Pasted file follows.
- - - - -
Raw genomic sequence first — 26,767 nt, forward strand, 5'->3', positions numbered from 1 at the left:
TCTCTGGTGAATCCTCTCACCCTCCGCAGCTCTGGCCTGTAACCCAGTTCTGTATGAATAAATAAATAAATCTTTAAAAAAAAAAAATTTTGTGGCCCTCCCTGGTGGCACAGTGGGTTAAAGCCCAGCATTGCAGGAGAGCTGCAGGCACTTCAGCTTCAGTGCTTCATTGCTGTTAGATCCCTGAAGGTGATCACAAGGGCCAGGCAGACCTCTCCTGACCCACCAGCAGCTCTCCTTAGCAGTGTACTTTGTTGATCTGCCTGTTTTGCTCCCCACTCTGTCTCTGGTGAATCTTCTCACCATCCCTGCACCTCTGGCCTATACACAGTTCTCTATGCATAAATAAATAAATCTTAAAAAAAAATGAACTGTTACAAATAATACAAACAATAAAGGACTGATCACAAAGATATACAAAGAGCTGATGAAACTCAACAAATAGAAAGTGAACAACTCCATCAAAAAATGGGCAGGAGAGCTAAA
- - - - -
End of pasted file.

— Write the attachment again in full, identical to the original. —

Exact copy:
Raw genomic sequence first — 26,767 nt, forward strand, 5'->3', positions numbered from 1 at the left:
TCTCTGGTGAATCCTCTCACCCTCCGCAGCTCTGGCCTGTAACCCAGTTCTGTATGAATAAATAAATAAATCTTTAAAAAAAAAAAATTTTGTGGCCCTCCCTGGTGGCACAGTGGGTTAAAGCCCAGCATTGCAGGAGAGCTGCAGGCACTTCAGCTTCAGTGCTTCATTGCTGTTAGATCCCTGAAGGTGATCACAAGGGCCAGGCAGACCTCTCCTGACCCACCAGCAGCTCTCCTTAGCAGTGTACTTTGTTGATCTGCCTGTTTTGCTCCCCACTCTGTCTCTGGTGAATCTTCTCACCATCCCTGCACCTCTGGCCTATACACAGTTCTCTATGCATAAATAAATAAATCTTAAAAAAAAATGAACTGTTACAAATAATACAAACAATAAAGGACTGATCACAAAGATATACAAAGAGCTGATGAAACTCAACAAATAGAAAGTGAACAACTCCATCAAAAAATGGGCAGGAGAGCTAAA